Welp – after a long break I’m back… I’ve recently switched over to git as a code repository – so far it’s been pretty good. Actually very similar to SVN or AccuRev.
My problem so far is with the diff — I don’t have the desire or patience to learn VI. I’ve found that I can integrate winmerge into git. The handy instructions are here:
The steps are as follows:
1) Open .gitconfig file. It’s located at your home directory:
2) Add the lines below. Pay attention to the single quotes wrapping the path to winmerge:
tool = winmerge
cmd = "'C:/Program Files (x86)/WinMerge/WinMergeU.exe'" -e "$LOCAL" "$REMOTE"
Here’s an example of how to diff your local copy of web.config with the checked in version:
git difftool -y HEAD .\Web.config
I’ve have occasional issues with some reports where the report will timeout running in the app, but the report stored proc returns in less than a second when I run it in SSMS with the same parameters. I realized a while ago that recompiling the stored proc will fix the issue, but today I found an article that explains why this happens (spoiler: it’s because of cached execution plans & parameter sniffing). So here’s the article – it’s a long read, but it might come in handy for you:
For the new year I’ve decided to keep our testing environment more up to date than it has been in the past by restoring the databases from our backup server at the first of the month. One of the problems I’ve run into though is I run out of space on the log drive. I’ve read the articles that say you should never shrink the log but this is a test environment, so I think I’m ok. So to shrink the logs down I do the usual:
- In SSMS right click the DB – go to Tasks->Shrink->Files
- Change the file type to “Log”, make sure “Release unused space” is selected and click “OK”
So that’s worked just fine in the past – it didn’t work this time though. The shrink file dialog would say the log file could be shrunk anywhere between 89% and 99%, but would only shrink about 10% when the process ran. So I ran across this post:
From that I learned that where the head and tail pointers in the log are affects how the unused space can be released. I figured this was my problem, so now how to fix it… It turns out there is a handy way of telling why the log file won’t shrink – you can use a sql query:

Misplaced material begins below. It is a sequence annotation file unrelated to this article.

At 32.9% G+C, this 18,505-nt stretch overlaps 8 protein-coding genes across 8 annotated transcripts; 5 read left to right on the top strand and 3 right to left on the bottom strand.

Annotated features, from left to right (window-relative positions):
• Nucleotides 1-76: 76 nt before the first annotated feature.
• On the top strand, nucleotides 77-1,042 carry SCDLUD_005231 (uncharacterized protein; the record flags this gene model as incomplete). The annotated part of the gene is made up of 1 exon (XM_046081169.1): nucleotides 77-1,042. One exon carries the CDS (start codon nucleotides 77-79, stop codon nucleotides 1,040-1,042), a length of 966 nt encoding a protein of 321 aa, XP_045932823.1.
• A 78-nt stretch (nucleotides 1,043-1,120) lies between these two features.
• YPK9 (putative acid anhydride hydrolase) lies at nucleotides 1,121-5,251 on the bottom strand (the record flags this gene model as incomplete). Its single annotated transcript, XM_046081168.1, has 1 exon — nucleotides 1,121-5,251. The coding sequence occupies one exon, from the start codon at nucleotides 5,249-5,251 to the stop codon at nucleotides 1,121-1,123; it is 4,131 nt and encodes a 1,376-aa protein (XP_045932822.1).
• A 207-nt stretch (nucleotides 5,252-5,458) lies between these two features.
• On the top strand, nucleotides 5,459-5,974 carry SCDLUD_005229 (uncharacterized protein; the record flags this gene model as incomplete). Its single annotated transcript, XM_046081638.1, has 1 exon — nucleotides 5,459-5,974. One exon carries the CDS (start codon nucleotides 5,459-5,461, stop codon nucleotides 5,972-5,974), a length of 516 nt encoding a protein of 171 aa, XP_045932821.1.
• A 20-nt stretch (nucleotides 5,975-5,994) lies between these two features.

select log_reuse_wait_desc from sys.databases where name = 'DBName'
And then using the table on this page:
Something interesting I noticed was the log_reuse_wait_desc value didn’t populate right away in the sys.databases table. For one of my databases I did a log shrink (which didn’t shrink the log that much) and when I looked at the log_reuse_wait_desc value it was “NOTHING”. I then did another log shrink (which did nothing), but when I checked the log_reuse_wait_desc it had changed to “LOG_BACKUP”.
So my steps were:
- Shrink the log file two times in SSMS
- If the file didn’t shrink:
- Check the log_reuse_wait_desc – it was always “LOG_BACKUP”
- Backup the log by:
- right clicking the db – choose Tasks->Back Up
- change “Backup Type” to “Transaction Log”
- choose a temp file as the destination to backup to and hit OK
- Shrink the DB log again – this time it should shrink the specified amount
- Delete the backup file
Something I’ve been wanting for years – the CSS layout grid:
I’ve run into an old problem – I have a stored proc that takes around 82 seconds to run through my web app. However when I run it through SSMS it returns in about 3 seconds. After poking around for a while it appears to be caused by SQL server parameter sniffing. That’s where SQL server caches optimized execution plans based on parameter values – sometimes these plans can be bad… So to fix it you specify “WITH RECOMPILE”:
For some reason I’ve never written an XSLT against a XML file that used namespaces, up to yesterday. I have a bit of a headache too, and here’s what I found (thanks to Michael Kay). A sample of the XML looks like:
<MITS:Identification Type=”market rate apt” xmlns:MITS=”http://my-company.com/namespace”>
I needed to create an XSL value statement to extract the PrimaryID value. The MITS namespace is obviously a made up address, so I declared a MITS namespace in my XSL with a made up address of “www.bla.com”. I couldn’t get the xsl to work no matter what I tried! I was ignorant about how the xsl engine handles namespaces. The namespace actually acts as a constant, so the values have to match in both files! So I had something that translated like <http: //my-company.com/namespace:PrimaryID> and I was searching for <http: //www.bla.com:PrimaryID>. Makes sense now why I couldn’t get the XSL to work.
In case you guys haven’t seen it, 3 Microsoft guys did a Reddit session where they answered questions from anyone. The questions and responses are very interesting – they talk about technologies I’ve never heard about… If you want to check it out, here it is: